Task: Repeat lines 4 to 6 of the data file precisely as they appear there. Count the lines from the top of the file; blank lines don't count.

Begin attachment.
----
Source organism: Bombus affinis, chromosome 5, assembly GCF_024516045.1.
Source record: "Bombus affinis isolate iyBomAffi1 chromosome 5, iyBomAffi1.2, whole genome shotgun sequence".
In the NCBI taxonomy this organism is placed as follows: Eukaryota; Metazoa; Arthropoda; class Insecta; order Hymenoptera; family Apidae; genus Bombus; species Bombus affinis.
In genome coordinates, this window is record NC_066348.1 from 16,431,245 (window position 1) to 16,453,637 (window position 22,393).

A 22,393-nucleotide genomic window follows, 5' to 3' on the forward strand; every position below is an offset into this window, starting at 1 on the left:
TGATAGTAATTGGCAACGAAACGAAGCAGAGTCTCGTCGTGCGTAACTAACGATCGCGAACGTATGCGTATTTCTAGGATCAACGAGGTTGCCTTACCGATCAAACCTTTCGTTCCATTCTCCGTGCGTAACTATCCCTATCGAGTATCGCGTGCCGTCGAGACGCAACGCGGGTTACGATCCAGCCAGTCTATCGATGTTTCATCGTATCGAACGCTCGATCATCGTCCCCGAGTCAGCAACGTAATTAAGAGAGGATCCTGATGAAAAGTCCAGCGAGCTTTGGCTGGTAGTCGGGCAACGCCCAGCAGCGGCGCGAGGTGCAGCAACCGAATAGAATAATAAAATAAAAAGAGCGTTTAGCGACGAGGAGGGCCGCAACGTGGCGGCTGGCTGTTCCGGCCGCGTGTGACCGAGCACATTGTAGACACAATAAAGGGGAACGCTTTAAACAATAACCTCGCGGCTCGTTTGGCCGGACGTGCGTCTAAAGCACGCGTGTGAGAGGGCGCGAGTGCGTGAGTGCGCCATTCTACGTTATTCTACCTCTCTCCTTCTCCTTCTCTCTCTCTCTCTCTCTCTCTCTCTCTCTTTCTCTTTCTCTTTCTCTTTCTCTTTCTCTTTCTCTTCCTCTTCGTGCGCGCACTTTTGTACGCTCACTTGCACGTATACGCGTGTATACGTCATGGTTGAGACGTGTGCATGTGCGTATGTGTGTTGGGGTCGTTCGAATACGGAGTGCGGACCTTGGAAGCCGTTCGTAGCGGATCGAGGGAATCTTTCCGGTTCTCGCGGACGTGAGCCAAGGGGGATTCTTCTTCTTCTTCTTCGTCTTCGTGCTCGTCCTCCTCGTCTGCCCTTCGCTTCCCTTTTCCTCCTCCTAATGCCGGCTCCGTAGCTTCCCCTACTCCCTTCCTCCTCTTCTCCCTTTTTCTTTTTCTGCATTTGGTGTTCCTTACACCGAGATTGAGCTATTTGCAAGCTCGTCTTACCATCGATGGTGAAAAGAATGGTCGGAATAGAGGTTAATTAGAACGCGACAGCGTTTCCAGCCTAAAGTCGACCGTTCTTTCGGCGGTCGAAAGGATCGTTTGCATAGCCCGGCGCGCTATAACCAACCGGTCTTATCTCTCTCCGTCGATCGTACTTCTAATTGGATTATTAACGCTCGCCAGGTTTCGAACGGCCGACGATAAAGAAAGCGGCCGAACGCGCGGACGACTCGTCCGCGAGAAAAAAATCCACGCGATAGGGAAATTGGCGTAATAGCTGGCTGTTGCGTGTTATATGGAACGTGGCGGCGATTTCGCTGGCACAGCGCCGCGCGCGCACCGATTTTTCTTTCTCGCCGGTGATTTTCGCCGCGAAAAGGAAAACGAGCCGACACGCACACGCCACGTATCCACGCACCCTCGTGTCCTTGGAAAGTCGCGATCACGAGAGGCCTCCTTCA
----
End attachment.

In genome coordinates, this window is record NC_066348.1 from 16,431,245 (window position 1) to 16,453,637 (window position 22,393).

A 22,393-nucleotide genomic window follows, 5' to 3' on the forward strand; every position below is an offset into this window, starting at 1 on the left:
TGATAGTAATTGGCAACGAAACGAAGCAGAGTCTCGTCGTGCGTAACTAACGATCGCGAACGTATGCGTATTTCTAGGATCAACGAGGTTGCCTTACCGATCAAACCTTTCGTTCCATTCTCCGTGCGTAACTATCCCTATCGAGTATCGCGTGCCGTCGAGACGCAACGCGGGTTACGATCCAGCCAGTCTATCGATGTTTCATCGTATCGAACGCTCGATCATCGTCCCCGAGTCAGCAACGTAATTAAGAGAGGATCCTGATGAAAAGTCCAGCGAGCTTTGGCTGGTAGTCGGGCAACGCCCAGCAGCGGCGCGAGGTGCAGCAACCGAATAGAATAATAAAATAAAAAGAGCGTTTAGCGACGAGGAGGGCCGCAACGTGGCGGCTGGCTGTTCCGGCCGCGTGTGACCGAGCACATTGTAGACACAATAAAGGGGAACGCTTTAAACAATAACCTCGCGGCTCGTTTGGCCGGACGTGCGTCTAAAGCACGCGTGTGAGAGGGCGCGAGTGCGTGAGTGCGCCATTCTACGTTATTCTACCTCTCTCCTTCTCCTTCTCTCTCTCTCTCTCTCTCTCTCTCTCTCTTTCTCTTTCTCTTTCTCTTTCTCTTTCTCTTTCTCTTCCTCTTCGTGCGCGCACTTTTGTACGCTCACTTGCACGTATACGCGTGTATACGTCATGGTTGAGACGTGTGCATGTGCGTATGTGTGTTGGGGTCGTTCGAATACGGAGTGCGGACCTTGGAAGCCGTTCGTAGCGGATCGAGGGAATCTTTCCGGTTCTCGCGGACGTGAGCCAAGGGGGATTCTTCTTCTTCTTCTTCGTCTTCGTGCTCGTCCTCCTCGTCTGCCCTTCGCTTCCCTTTTCCTCCTCCTAATGCCGGCTCCGTAGCTTCCCCTACTCCCTTCCTCCTCTTCTCCCTTTTTCTTTTTCTGCATTTGGTGTTCCTTACACCGAGATTGAGCTATTTGCAAGCTCGTCTTACCATCGATGGTGAAAAGAATGGTCGGAATAGAGGTTAATTAGAACGCGACAGCGTTTCCAGCCTAAAGTCGACCGTTCTTTCGGCGGTCGAAAGGATCGTTTGCATAGCCCGGCGCGCTATAACCAACCGGTCTTATCTCTCTCCGTCGATCGTACTTCTAATTGGATTATTAACGCTCGCCAGGTTTCGAACGGCCGACGATAAAGAAAGCGGCCGAACGCGCGGACGACTCGTCCGCGAGAAAAAAATCCACGCGATAGGGAAATTGGCGTAATAGCTGGCTGTTGCGTGTTATATGGAACGTGGCGGCGATTTCGCTGGCACAGCGCCGCGCGCGCACCGATTTTTCTTTCTCGCCGGTGATTTTCGCCGCGAAAAGGAAAACGAGCCGACACGCACACGCCACGTATCCACGCACCCTCGTGTCCTTGGAAAGTCGCGATCACGAGAGGCCTCCTTCA